The Melbourne Renegades expect their “friendly banter” with the Adelaide Strikers to continue when the teams meet for the second time in a week on Friday night.
Words were exchanged between the teams on Tuesday when Strikers fielder Matt Renshaw gave the Renegades’ Kane Richardson a verbal spray after taking a catch to dismiss him late in the Melbourne side’s innings.
It was understood to be in response to bowler Richardson having delivered a few choice words to Strikers batsman Phil Salt after claiming his wicket earlier in the night at Adelaide Oval.
Renegades young gun Mackenzie Harvey predicted a further round of verbal warfare at the same venue on Friday.
“`Richo’s’ not afraid to let other players know what’s going on, but it’s all pretty much just friendly banter out on the field.,” Harvey said.
“They’re all pretty much teammates, and they’ve all played with or against each other.
“It’s like just trying to beat your mates in a game of cricket and knowing you’ve got one up on them when you go back to your home states.
“It’s always a little bit fiery out on the field because you want to win, but then off the field, there’s mutual respect for everyone that’s playing.”
The Renegades not only want a win, they are desperate to taste success after seven successive losses that has them rooted to bottom of the ladder with just one victory from eight matches.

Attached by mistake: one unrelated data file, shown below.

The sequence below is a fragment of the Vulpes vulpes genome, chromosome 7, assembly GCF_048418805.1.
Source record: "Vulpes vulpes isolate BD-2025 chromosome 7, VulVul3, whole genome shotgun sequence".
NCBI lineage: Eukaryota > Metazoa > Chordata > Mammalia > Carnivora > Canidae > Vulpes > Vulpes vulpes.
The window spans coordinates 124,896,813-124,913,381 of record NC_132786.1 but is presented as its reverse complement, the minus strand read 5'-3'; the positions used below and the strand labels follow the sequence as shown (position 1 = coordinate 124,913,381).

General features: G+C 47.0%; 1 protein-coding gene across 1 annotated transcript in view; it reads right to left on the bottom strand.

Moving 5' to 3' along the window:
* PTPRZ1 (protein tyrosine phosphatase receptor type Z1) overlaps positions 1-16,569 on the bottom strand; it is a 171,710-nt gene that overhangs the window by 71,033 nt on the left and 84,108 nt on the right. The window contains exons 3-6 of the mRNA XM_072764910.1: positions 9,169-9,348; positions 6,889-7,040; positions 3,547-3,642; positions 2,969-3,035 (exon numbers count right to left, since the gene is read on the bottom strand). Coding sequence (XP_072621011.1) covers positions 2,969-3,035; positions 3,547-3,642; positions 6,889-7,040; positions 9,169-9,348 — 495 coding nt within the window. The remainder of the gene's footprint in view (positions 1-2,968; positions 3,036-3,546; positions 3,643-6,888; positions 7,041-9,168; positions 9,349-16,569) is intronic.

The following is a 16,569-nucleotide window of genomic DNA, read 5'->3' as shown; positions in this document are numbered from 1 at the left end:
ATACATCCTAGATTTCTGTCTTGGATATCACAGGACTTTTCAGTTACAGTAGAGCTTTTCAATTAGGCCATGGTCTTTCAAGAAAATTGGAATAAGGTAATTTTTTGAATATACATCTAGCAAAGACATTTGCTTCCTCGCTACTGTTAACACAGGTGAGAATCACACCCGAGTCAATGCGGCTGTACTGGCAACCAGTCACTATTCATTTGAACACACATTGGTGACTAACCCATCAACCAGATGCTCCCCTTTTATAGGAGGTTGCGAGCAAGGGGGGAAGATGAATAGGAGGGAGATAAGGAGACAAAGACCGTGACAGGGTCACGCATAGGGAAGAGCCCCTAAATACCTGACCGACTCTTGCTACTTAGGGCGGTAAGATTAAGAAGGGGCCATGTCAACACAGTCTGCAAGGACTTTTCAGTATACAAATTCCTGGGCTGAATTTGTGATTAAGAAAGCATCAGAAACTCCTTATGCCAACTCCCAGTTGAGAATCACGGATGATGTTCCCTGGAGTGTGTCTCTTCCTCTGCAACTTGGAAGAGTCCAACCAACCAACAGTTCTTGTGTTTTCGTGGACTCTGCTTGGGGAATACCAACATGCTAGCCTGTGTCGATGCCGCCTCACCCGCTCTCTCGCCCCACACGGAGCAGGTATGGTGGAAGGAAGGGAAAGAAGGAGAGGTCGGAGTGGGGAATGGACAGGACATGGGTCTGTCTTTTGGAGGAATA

“We’re not quite sure exactly what’s happening at the moment but we know we have the players and the ability to win games,” Harvey said.
“The belief is still really high around the group. We have the experience to know what we were lacking in batting and bowling (on Tuesday), and hopefully we can turn the tables.”
With veteran Shaun Marsh away for the birth of his third child, Harvey relished the chance to open for Renegades on Tuesday night.
While his captain and opening partner Aaron Finch was dismissed for golden duck, Harvey top-scored for his side with 34 off 29 balls.
“I love the opportunity to open the batting. It’s one of the best spots in T20 cricket to bat. With the ball nice and fresh, it comes off the bat real nice,” he said.
“In the shorter form, opening the batting’s the best spot to bat. It gives you time to bat through and make an innings rather than coming in at the end and only facing 10 balls or even less and trying to hit boundaries from ball one.”
Harvey’s encouraging innings came hot on the heels of his magnificent catch to complete the dismissal of Sydney Thunder opener Alex Hales last Friday night.
“That one felt pretty good. I didn’t have much time to think about it so it was all reaction,” he said in recalling what many already consider to be the catch of the season.
“It came that quick that I knew I just had to go at it, and luckily enough it stuck in one of my hands.
“To help Mitch Perry get his first wicket was the highlight. He was having a pretty rough over against Alex Hales who was whacking them from ball one.”